Lady Bird: Defying the Male Gaze
Lately, Hollywood has been called out as rampantly sexist, first as one of its greatest head figures, Harvey Weinstein, was taken by storm and shredded apart by media. His exposure set off a domino effect as a series of men were inducted into the hall-of-fame of sexual harassment. The last domino: men dominate and control Hollywood. Recent film research shows how dominant males have been in the film industry. Notably, of the top 2,000 grossing films by the US Box Office, 78% featured male protagonists and 76% had more than half male dialogue. Movies like Shawshank Redemption, Bottle Rocket, Schindler’s List feature no credited female dialogue at all. Even our beloved Disney princess movies feature far more male dialogue than female dialogue. Women are consistently given less screen time, less dialogue, less content. When finally they are the center of attention — Hunger Games, Tomb Raider, Wonder Woman — they are heavily sexualized or subject to male possession.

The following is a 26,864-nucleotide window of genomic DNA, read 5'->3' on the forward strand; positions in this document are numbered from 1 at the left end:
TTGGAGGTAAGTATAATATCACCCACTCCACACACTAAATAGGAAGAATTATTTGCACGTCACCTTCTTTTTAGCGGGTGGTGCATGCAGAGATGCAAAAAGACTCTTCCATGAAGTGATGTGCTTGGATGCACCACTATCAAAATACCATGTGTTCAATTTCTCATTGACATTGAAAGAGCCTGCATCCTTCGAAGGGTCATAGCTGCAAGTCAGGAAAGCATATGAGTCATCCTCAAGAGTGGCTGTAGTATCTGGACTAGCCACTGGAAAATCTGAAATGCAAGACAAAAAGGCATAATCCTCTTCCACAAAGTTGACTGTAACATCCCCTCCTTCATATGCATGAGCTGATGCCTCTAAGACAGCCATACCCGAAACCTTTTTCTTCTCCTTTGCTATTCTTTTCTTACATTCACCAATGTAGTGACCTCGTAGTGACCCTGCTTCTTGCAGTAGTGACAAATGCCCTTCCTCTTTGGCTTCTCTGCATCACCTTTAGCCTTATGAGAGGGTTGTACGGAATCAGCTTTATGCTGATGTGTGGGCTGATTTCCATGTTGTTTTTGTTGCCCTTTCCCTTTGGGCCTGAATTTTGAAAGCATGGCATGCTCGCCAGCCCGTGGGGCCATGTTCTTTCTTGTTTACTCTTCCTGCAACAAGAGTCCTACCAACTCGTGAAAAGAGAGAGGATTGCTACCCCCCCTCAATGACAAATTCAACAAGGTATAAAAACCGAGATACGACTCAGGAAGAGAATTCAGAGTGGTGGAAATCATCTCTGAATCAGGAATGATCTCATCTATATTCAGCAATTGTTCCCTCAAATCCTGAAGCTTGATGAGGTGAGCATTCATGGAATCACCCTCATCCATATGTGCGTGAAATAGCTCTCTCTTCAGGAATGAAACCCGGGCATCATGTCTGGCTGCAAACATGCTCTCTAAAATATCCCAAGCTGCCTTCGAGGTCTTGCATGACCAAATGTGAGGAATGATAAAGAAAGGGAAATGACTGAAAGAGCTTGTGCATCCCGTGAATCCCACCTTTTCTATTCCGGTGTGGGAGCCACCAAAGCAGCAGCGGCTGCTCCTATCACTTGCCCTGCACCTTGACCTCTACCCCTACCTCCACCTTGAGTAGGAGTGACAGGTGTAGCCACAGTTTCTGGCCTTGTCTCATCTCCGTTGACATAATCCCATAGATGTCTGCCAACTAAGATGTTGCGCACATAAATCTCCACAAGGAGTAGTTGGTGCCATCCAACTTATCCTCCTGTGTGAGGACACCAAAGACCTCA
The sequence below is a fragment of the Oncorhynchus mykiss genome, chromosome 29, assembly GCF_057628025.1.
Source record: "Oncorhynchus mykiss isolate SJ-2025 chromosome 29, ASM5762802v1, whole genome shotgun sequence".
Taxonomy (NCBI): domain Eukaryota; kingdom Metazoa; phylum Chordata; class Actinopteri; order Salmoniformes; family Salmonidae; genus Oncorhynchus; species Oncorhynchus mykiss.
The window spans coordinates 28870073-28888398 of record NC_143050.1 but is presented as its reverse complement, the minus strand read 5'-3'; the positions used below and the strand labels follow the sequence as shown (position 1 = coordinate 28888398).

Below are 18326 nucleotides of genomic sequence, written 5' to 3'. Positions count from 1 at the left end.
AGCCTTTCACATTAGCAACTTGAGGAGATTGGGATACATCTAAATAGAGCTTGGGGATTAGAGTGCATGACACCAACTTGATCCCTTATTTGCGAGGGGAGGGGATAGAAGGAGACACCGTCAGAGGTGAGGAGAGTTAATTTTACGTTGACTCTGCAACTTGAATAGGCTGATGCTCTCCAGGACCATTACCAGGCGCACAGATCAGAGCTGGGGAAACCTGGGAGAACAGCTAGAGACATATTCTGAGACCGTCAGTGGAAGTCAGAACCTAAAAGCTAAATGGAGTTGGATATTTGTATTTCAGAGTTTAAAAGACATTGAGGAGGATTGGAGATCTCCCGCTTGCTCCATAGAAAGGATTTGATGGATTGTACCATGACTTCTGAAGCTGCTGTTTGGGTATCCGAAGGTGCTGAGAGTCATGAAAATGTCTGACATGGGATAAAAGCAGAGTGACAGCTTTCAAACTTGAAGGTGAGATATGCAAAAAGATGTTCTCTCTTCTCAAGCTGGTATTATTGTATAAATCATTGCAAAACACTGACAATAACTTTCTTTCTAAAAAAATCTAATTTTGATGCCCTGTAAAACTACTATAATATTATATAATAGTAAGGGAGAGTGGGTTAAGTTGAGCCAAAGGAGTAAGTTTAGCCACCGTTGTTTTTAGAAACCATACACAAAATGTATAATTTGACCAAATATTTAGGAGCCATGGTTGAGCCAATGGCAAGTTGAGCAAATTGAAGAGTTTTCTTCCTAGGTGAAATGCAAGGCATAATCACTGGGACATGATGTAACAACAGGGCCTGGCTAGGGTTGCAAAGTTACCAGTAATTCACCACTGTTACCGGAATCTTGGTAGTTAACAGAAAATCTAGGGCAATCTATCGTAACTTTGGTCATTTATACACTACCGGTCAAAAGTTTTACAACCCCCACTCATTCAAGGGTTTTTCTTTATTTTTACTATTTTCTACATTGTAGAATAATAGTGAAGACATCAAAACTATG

Laura Mulvey, in 1975, published her influential essay titled Visual Pleasure and Narrative Cinema, in which she exposed the tendency of film to identify with the “male gaze” and establish a voyeuristic patriarchal order in which females are objects of male desire. Today, over four decades since Mulvey’s essay was published, men still command the film industry. But writers and directors are speaking out against the gender disparity in cinema, creating movies that challenge male domination. The recent hit movie Lady Bird, written and directed by Greta Gerwig, makes a bold statement against the long-standing woman-oppressing culture — it rejects participation in male power and declares that woman-centric perspective is possible in cinema. Gerwig, wanted the film to be a female’s response to the prevailing number of male coming-of-age stories, like Boyhood or The 400 Blows. Lady Bird, a female-driven story, suggests that the male gaze is not at all obligatory and can be dismantled.